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Human PAH natural ORF mammalian expression plasmid

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Human PAH cDNA Clone Product Information
Gene_bank_ref_id:NM_000277.1
RefSeq ORF Size:1359bp
cDNA Description:Full length Clone DNA of Homo sapiens phenylalanine hydroxylase.
Gene Synonym:PH, PKU, PKU1, PAH
Species:Human
Vector:pCMV3-untagged
Plasmid:pCMV3-PAH
Restriction Site:KpnI + NotI (6.1kb + 1.36kb)
Tag Sequence:
Sequence Description:Identical with the Gene Bank Ref. ID sequence except for the point mutations: 696 A>G and 735 G>A not causing the amino acid variation.
Sequencing primers:T7(TAATACGACTCACTATAGGG) BGH(TAGAAGGCACAGTCGAGG)
Promoter:Enhanced CMV mammalian cell promoter
Application:Stable or Transient mammalian expression
Antibiotic in E.coli:Ampicilin
Antibiotic in mammalian cell:Hygromycin
Shipping_carrier:Each tube contains lyophilized plasmid.
Storage:The lyophilized plasmid can be stored at room temperature for three months.
Human PAH Gene Plasmid Map
Human PAH Gene cDNA Clone (full-length ORF Clone), expression ready, untagged
Product nameProduct name
Background

PAH (phenylalanine hydroxylase), also known as PH, belongs to the biopterin-dependent aromatic amino acid hydroxylase family. It contains 1 ACT domain, N-terminal region of PAH is thought to contain allosteric binding sites for phenylalanine and to constitute an "inhibitory" domain that regulates the activity of a catalytic domain in the C-terminal portion of the molecule. In humans, PAH is expressed both in the liver and the kidney, and there is some indication that it may be differentially regulated in these tissues. PAH catalyzes the hydroxylation of the aromatic side-chain of phenylalanine to generate tyrosine. It is one of three members of the pterin-dependent amino acid hydroxylases, a class of monooxygenase that uses tetrahydrobiopterin and a non-heme iron for catalysis. Defects in PAH are the cause of phenylketonuria (PKU). PKU is an autosomal recessive inborn error of phenylalanine metabolism, due to severe phenylalanine hydroxylase deficiency. It is characterized by blood concentrations of phenylalanine persistently above 1200 mumol.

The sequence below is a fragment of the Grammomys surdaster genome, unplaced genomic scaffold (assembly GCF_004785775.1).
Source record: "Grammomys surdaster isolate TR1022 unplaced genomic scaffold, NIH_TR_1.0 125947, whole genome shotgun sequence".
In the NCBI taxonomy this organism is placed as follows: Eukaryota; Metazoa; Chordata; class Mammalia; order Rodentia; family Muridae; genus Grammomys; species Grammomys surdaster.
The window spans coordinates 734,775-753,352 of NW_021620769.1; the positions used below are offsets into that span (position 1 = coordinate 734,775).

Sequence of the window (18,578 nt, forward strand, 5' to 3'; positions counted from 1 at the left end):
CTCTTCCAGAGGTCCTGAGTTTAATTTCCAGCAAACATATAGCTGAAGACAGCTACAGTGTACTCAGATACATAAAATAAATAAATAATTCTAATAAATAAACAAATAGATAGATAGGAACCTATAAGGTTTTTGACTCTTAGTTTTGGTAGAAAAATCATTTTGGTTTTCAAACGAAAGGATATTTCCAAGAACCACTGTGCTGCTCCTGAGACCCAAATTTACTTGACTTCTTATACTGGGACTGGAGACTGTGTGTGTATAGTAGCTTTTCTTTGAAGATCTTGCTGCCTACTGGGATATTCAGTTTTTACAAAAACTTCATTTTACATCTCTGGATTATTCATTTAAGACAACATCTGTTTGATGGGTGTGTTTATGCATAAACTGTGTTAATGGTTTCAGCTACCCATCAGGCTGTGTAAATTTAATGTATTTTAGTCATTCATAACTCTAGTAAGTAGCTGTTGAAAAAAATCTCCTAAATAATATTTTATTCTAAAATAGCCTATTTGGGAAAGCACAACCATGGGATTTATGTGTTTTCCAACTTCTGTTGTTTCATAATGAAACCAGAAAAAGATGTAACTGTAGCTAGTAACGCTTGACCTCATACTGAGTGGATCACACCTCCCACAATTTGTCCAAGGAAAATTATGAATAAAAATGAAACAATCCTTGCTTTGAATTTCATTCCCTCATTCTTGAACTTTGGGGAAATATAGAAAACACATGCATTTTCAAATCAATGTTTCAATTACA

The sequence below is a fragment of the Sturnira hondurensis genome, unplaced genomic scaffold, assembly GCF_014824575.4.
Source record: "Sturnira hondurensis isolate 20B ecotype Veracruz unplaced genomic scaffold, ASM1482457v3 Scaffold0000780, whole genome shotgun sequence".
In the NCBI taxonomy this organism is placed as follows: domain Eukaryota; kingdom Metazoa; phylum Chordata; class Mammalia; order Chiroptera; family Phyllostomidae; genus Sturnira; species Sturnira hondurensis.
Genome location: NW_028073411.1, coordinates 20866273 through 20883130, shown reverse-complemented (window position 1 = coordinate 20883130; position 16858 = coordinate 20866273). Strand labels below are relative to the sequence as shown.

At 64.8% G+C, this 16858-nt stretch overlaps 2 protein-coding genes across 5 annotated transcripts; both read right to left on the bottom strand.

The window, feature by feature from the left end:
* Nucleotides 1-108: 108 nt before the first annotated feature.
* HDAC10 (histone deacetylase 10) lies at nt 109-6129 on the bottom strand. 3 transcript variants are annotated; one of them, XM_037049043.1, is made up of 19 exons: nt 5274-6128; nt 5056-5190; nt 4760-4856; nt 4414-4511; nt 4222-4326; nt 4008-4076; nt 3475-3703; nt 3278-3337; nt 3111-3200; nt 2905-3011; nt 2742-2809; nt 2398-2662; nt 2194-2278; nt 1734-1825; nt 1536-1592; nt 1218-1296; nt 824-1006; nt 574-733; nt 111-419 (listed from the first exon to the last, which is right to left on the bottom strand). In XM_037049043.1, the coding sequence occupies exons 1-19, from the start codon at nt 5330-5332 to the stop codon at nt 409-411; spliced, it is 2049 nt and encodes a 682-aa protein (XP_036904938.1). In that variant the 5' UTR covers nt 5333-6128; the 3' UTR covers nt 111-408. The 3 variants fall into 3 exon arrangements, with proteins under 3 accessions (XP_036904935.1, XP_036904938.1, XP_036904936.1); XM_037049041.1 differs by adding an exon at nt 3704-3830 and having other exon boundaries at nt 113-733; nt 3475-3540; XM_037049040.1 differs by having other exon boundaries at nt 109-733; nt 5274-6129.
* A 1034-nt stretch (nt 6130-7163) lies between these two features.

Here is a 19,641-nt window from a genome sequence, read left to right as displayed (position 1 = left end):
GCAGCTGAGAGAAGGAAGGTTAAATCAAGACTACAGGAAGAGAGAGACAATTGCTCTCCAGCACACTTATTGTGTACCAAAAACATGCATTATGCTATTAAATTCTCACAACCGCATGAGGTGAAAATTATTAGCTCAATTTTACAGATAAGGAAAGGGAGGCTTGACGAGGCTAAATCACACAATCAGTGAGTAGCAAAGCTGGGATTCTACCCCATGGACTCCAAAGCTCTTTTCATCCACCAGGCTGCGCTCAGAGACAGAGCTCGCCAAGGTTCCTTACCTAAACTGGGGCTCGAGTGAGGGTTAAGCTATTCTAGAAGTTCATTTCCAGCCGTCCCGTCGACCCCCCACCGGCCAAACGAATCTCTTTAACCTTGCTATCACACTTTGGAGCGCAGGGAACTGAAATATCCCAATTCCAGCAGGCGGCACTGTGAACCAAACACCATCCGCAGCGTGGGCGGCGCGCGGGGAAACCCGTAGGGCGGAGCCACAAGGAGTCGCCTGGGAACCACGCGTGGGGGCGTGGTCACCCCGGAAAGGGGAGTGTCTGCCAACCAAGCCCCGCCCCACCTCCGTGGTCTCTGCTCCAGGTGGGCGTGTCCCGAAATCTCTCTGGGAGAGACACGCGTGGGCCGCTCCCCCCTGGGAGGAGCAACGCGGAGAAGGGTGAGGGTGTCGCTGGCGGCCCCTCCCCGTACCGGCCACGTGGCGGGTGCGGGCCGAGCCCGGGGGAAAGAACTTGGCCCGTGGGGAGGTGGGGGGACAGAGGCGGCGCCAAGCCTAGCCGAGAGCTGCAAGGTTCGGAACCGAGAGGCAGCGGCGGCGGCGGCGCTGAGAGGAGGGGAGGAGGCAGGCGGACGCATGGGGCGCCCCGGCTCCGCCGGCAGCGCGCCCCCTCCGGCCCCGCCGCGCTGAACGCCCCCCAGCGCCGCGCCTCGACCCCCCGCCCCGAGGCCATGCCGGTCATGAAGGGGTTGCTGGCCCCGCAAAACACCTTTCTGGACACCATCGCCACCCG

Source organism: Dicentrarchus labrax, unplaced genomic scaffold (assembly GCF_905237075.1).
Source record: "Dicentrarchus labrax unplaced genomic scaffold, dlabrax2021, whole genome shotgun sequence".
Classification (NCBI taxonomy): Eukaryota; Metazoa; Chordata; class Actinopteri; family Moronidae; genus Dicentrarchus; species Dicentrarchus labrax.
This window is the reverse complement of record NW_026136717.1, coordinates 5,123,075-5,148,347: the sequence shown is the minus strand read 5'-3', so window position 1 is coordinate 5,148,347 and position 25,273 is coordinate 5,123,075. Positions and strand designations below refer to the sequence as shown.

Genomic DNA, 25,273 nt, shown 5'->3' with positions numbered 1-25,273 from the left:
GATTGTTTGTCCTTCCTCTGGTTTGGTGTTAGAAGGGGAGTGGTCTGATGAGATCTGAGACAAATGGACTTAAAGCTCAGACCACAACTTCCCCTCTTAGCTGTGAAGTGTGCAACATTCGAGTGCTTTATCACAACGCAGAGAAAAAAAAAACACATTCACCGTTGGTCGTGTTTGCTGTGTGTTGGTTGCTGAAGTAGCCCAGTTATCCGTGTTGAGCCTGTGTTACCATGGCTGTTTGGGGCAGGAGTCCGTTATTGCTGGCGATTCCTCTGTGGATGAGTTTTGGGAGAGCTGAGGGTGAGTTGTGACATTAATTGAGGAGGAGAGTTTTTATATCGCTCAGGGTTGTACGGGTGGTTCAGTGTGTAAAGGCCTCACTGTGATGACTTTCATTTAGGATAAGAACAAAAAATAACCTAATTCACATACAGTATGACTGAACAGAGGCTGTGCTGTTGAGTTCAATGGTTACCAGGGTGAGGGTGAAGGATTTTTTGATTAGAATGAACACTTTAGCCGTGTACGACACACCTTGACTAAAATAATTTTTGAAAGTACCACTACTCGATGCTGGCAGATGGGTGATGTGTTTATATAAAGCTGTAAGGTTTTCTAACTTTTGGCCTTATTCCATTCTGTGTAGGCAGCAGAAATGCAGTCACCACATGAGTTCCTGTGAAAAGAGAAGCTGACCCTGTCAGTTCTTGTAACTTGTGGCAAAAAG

References
  • Fitzpatrick PF, et al. (1999) Tetrahydropterin-dependent amino acid hydroxylases. Annu Rev Biochem. 68:355-81.
  • Olsson E, et al. (2011) Formation of the iron-oxo hydroxylating species in the catalytic cycle of aromatic amino acid hydroxylases. Chemistry. 17(13):3746-58.
  • Bassan A, et al. (2003) Mechanism of aromatic hydroxylation by an activated FeIVO core in tetrahydrobiopterin-dependent hydroxylases. Chemistry. 9(17):4055-67.
  • Panay AJ, et al. (2011) Evidence for a high-spin Fe(IV) species in the catalytic cycle of a bacterial phenylalanine hydroxylase. Biochemistry. 50(11):1928-33.
  • Bassan A, et al. (2003) Mechanism of dioxygen cleavage in tetrahydrobiopterin-dependent amino acid hydroxylases. Chemistry. 9(1):106-15.
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    Catalog: HG12081-UT
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